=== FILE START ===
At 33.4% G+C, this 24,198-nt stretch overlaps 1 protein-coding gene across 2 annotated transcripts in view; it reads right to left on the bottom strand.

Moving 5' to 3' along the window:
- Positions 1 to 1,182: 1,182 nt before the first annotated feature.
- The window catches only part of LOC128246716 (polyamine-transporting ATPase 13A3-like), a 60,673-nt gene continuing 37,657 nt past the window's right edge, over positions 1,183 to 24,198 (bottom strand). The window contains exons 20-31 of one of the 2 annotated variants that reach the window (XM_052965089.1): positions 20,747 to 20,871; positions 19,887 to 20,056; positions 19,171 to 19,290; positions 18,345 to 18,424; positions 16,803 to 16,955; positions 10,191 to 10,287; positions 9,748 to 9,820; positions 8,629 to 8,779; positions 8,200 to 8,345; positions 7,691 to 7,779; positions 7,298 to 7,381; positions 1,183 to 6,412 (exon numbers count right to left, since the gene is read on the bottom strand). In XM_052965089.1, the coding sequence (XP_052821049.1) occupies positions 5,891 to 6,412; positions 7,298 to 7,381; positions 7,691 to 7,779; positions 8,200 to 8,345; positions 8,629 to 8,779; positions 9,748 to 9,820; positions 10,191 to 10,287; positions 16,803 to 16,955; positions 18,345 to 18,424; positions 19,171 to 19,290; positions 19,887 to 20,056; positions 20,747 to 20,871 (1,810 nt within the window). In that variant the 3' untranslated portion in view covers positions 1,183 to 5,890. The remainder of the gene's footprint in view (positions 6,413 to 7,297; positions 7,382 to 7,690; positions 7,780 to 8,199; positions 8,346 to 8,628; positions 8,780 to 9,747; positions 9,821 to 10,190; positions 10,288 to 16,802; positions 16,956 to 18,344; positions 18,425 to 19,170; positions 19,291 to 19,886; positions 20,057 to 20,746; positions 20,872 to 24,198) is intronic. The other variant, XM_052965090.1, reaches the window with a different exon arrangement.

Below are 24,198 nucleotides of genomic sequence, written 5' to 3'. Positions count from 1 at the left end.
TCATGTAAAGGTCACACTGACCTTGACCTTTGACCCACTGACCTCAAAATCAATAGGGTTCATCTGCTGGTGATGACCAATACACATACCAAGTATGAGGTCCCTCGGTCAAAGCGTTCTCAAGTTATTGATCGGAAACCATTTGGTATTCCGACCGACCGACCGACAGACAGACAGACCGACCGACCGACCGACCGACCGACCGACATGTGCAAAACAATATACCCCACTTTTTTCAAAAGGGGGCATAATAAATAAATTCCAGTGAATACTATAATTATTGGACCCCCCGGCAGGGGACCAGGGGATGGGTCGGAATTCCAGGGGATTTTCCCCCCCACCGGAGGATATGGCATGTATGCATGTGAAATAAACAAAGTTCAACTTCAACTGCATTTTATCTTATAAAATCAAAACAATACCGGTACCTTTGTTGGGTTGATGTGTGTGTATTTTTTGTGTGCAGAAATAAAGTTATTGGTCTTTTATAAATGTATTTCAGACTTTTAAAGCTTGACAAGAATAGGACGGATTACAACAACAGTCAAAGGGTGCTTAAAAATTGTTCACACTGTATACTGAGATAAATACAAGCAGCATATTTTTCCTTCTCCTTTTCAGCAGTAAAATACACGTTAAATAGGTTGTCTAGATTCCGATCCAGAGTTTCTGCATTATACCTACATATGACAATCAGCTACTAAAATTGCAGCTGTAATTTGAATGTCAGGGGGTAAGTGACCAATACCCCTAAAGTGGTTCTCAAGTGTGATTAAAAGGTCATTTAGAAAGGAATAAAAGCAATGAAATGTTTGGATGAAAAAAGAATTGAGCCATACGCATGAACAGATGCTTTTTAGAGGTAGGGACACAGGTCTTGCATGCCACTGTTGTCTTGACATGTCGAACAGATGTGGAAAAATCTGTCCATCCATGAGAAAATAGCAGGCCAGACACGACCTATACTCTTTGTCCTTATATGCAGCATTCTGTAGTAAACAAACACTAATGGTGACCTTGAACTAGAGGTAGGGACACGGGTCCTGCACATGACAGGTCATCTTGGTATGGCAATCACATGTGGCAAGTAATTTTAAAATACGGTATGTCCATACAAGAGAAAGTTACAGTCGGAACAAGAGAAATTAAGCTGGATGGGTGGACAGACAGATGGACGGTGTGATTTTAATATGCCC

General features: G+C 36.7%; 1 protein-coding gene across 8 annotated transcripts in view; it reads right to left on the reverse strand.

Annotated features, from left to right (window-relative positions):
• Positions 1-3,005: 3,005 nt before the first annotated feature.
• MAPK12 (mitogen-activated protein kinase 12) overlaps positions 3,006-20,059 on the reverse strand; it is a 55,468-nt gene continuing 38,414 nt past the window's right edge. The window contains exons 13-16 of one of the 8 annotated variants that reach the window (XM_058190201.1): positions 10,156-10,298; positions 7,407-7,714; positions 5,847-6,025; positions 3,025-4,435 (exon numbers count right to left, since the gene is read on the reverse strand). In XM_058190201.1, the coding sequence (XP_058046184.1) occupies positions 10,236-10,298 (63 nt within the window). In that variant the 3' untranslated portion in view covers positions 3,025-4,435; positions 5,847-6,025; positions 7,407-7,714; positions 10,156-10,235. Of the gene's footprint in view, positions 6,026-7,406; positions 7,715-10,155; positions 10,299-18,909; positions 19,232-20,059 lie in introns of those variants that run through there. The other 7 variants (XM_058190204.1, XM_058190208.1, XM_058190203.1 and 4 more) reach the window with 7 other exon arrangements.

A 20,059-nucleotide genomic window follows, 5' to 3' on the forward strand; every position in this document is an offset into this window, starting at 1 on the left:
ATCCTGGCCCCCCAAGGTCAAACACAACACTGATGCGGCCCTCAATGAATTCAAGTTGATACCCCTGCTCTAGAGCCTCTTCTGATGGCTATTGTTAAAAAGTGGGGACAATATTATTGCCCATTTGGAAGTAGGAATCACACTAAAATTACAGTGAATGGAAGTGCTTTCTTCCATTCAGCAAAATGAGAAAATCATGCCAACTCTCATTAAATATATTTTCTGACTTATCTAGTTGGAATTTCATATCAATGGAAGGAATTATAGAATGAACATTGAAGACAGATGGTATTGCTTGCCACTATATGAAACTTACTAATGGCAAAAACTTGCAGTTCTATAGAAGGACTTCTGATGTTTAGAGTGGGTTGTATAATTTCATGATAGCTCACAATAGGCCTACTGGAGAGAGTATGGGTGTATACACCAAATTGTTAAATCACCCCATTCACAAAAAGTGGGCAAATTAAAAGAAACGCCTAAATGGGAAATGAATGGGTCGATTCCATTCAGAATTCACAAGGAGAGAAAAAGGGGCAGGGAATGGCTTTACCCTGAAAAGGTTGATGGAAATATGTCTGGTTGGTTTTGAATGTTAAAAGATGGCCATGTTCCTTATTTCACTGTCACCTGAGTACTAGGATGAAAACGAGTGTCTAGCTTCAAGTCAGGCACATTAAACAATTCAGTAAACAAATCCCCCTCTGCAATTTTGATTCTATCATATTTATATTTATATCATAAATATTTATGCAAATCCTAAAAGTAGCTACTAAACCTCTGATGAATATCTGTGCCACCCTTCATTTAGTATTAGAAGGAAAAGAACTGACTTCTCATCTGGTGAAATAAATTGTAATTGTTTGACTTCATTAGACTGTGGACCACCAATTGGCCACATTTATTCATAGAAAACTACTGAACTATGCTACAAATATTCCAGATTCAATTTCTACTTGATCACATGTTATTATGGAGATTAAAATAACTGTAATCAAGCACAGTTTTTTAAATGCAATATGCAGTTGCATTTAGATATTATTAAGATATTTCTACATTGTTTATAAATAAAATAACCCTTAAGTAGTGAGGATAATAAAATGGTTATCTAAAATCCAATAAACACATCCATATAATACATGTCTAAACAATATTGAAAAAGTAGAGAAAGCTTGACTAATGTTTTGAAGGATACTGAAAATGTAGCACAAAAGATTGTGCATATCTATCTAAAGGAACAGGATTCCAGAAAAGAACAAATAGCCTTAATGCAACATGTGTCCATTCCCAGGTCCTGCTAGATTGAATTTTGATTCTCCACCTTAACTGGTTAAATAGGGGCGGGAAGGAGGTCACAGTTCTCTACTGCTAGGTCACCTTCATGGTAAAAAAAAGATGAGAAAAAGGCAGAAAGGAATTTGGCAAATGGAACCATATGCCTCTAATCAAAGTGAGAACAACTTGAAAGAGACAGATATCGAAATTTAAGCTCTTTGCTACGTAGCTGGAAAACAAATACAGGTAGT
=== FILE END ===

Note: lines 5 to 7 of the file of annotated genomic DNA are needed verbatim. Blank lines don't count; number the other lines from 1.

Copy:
Below are 24,198 nucleotides of genomic sequence, written 5' to 3'. Positions count from 1 at the left end.
TCATGTAAAGGTCACACTGACCTTGACCTTTGACCCACTGACCTCAAAATCAATAGGGTTCATCTGCTGGTGATGACCAATACACATACCAAGTATGAGGTCCCTCGGTCAAAGCGTTCTCAAGTTATTGATCGGAAACCATTTGGTATTCCGACCGACCGACCGACAGACAGACAGACCGACCGACCGACCGACCGACCGACCGACATGTGCAAAACAATATACCCCACTTTTTTCAAAAGGGGGCATAATAAATAAATTCCAGTGAATACTATAATTATTGGACCCCCCGGCAGGGGACCAGGGGATGGGTCGGAATTCCAGGGGATTTTCCCCCCCACCGGAGGATATGGCATGTATGCATGTGAAATAAACAAAGTTCAACTTCAACTGCATTTTATCTTATAAAATCAAAACAATACCGGTACCTTTGTTGGGTTGATGTGTGTGTATTTTTTGTGTGCAGAAATAAAGTTATTGGTCTTTTATAAATGTATTTCAGACTTTTAAAGCTTGACAAGAATAGGACGGATTACAACAACAGTCAAAGGGTGCTTAAAAATTGTTCACACTGTATACTGAGATAAATACAAGCAGCATATTTTTCCTTCTCCTTTTCAGCAGTAAAATACACGTTAAATAGGTTGTCTAGATTCCGATCCAGAGTTTCTGCATTATACCTACATATGACAATCAGCTACTAAAATTGCAGCTGTAATTTGAATGTCAGGGGGTAAGTGACCAATACCCCTAAAGTGGTTCTCAAGTGTGATTAAAAGGTCATTTAGAAAGGAATAAAAGCAATGAAATGTTTGGATGAAAAAAGAATTGAGCCATACGCATGAACAGATGCTTTTTAGAGGTAGGGACACAGGTCTTGCATGCCACTGTTGTCTTGACATGTCGAACAGATGTGGAAAAATCTGTCCATCCATGAGAAAATAGCAGGCCAGACACGACCTATACTCTTTGTCCTTATATGCAGCATTCTGTAGTAAACAAACACTAATGGTGACCTTGAACTAGAGGTAGGGACACGGGTCCTGCACATGACAGGTCATCTTGGTATGGCAATCACATGTGGCAAGTAATTTTAAAATACGGTATGTCCATACAAGAGAAAGTTACAGTCGGAACAAGAGAAATTAAGCTGGATGGGTGGACAGACAGATGGACGGTGTGATTTTAATATGCCC

General features: G+C 36.7%; 1 protein-coding gene across 8 annotated transcripts in view; it reads right to left on the reverse strand.